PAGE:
Last month, Preston Gralla of Computerworld opined that he would not be surprised if a Google-Android-powered NetBook appeared right about the same time that Windows 7 ships.
Preston’s tentative prediction focused on the impact on Microsoft (“…that would be one of Microsoft’s worst Nightmares”) but I personally believe the possibility has far greater impact on mere mortals (people who happen to use computers, particularly those who use that both at work and not at work), IT professionals and enterprise IT organizations.
In the long run, mere mortals *drive* this industry. Yes, yes, enterprise IT and vendors have an awful lot to do with it. But, in the long run, it’s mere-mortal behavior that shapes the future.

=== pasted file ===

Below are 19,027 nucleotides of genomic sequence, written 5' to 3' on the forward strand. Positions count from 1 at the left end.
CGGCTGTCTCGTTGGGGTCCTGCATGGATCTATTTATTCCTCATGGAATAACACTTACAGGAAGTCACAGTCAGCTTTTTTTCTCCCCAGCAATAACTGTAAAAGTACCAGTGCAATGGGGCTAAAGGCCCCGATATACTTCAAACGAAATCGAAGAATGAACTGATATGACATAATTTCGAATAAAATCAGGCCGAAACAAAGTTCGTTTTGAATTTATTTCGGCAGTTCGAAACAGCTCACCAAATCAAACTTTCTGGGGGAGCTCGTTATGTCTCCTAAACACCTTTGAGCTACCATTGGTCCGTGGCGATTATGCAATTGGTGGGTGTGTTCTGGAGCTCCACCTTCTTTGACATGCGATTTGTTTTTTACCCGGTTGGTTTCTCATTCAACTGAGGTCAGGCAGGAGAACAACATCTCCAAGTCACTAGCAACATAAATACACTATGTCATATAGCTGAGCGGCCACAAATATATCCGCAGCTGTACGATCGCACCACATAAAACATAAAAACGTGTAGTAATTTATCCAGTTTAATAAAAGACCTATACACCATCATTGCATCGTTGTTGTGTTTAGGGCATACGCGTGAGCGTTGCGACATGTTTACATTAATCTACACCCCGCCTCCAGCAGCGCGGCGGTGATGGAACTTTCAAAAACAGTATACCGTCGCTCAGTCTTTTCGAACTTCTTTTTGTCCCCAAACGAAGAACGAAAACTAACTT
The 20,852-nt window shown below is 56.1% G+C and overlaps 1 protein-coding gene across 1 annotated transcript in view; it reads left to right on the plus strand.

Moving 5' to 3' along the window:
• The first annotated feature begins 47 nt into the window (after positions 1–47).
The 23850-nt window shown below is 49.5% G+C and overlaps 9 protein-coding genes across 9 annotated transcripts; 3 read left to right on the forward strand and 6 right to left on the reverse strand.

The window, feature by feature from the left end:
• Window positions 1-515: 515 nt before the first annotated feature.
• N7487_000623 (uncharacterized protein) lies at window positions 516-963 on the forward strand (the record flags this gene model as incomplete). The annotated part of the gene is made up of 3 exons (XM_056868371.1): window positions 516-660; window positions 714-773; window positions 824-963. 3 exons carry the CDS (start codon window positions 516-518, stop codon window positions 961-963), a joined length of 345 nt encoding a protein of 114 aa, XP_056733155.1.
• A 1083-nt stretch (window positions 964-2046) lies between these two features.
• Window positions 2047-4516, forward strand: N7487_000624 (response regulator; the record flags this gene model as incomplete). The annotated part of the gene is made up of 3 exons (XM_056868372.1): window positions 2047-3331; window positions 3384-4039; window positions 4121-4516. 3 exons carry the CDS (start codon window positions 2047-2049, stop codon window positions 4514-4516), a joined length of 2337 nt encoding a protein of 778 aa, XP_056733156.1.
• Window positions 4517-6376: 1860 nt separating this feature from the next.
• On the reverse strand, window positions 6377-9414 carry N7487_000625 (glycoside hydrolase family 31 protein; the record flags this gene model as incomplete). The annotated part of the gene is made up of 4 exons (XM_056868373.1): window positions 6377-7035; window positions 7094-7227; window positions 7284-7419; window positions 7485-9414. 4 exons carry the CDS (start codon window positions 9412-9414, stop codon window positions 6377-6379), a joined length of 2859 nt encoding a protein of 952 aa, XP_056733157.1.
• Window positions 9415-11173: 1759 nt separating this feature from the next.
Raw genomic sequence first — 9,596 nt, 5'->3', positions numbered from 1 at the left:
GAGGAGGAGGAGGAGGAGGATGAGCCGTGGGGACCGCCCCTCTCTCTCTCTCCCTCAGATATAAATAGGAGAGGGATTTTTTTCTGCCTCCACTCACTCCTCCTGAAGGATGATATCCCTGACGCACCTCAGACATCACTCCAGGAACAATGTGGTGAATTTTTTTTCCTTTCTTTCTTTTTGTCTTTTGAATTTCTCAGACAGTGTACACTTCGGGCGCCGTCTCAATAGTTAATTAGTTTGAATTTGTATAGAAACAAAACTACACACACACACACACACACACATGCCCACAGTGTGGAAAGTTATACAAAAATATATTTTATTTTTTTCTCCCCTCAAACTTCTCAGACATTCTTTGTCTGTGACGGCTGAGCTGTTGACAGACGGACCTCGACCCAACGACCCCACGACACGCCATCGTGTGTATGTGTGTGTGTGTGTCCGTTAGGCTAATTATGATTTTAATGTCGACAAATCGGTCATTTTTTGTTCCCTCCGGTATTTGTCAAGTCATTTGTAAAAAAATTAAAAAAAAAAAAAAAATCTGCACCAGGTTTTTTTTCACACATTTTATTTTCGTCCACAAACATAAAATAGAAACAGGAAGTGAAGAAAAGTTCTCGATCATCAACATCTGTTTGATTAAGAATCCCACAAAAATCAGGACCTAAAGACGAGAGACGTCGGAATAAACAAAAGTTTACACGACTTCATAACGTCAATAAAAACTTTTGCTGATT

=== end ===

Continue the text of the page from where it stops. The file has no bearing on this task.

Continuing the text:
So the operative question is, as security and virtualization technology gets better, as rich internet application deployment (caching) models get easier and easier and as mere-mortal behavior turns end user-devices into disposable commodities, how are corporate IT strategies going to change?
How much money can you save by pushing responsibility for device acquisition and support to the users themselves (initially on an opt in basis and initially only for those who do not need access to certain transactional systems)?
How many of us still treat calculators as capital goods?
Are any of you old enough to remember company *driving tests* to ensure you could operate the vehicle (sedan, small truck) before signing it out to you?
Category: Uncategorized Tags: